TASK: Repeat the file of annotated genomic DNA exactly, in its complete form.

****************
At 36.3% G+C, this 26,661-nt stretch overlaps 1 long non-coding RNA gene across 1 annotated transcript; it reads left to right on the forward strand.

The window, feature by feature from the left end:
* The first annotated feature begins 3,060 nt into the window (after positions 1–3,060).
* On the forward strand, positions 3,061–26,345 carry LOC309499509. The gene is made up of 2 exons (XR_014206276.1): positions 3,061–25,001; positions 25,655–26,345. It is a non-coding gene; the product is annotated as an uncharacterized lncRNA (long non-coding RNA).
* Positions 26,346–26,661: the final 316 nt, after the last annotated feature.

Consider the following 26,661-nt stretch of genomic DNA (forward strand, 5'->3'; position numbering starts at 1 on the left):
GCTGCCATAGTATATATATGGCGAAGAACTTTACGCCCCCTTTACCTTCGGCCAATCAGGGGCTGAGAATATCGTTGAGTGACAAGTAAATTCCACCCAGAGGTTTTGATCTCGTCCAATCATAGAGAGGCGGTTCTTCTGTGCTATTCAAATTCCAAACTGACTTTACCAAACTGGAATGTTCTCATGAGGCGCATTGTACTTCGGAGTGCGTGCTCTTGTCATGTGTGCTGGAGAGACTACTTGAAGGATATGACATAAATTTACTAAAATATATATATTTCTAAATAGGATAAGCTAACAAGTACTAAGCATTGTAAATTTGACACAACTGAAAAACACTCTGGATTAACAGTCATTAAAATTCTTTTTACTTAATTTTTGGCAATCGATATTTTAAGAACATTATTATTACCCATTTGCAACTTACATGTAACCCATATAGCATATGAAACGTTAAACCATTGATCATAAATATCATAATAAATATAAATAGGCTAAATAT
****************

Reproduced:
At 36.3% G+C, this 26,661-nt stretch overlaps 1 long non-coding RNA gene across 1 annotated transcript; it reads left to right on the forward strand.

The window, feature by feature from the left end:
* The first annotated feature begins 3,060 nt into the window (after positions 1–3,060).
* On the forward strand, positions 3,061–26,345 carry LOC309499509. The gene is made up of 2 exons (XR_014206276.1): positions 3,061–25,001; positions 25,655–26,345. It is a non-coding gene; the product is annotated as an uncharacterized lncRNA (long non-coding RNA).
* Positions 26,346–26,661: the final 316 nt, after the last annotated feature.

Consider the following 26,661-nt stretch of genomic DNA (forward strand, 5'->3'; position numbering starts at 1 on the left):
GCTGCCATAGTATATATATGGCGAAGAACTTTACGCCCCCTTTACCTTCGGCCAATCAGGGGCTGAGAATATCGTTGAGTGACAAGTAAATTCCACCCAGAGGTTTTGATCTCGTCCAATCATAGAGAGGCGGTTCTTCTGTGCTATTCAAATTCCAAACTGACTTTACCAAACTGGAATGTTCTCATGAGGCGCATTGTACTTCGGAGTGCGTGCTCTTGTCATGTGTGCTGGAGAGACTACTTGAAGGATATGACATAAATTTACTAAAATATATATATTTCTAAATAGGATAAGCTAACAAGTACTAAGCATTGTAAATTTGACACAACTGAAAAACACTCTGGATTAACAGTCATTAAAATTCTTTTTACTTAATTTTTGGCAATCGATATTTTAAGAACATTATTATTACCCATTTGCAACTTACATGTAACCCATATAGCATATGAAACGTTAAACCATTGATCATAAATATCATAATAAATATAAATAGGCTAAATAT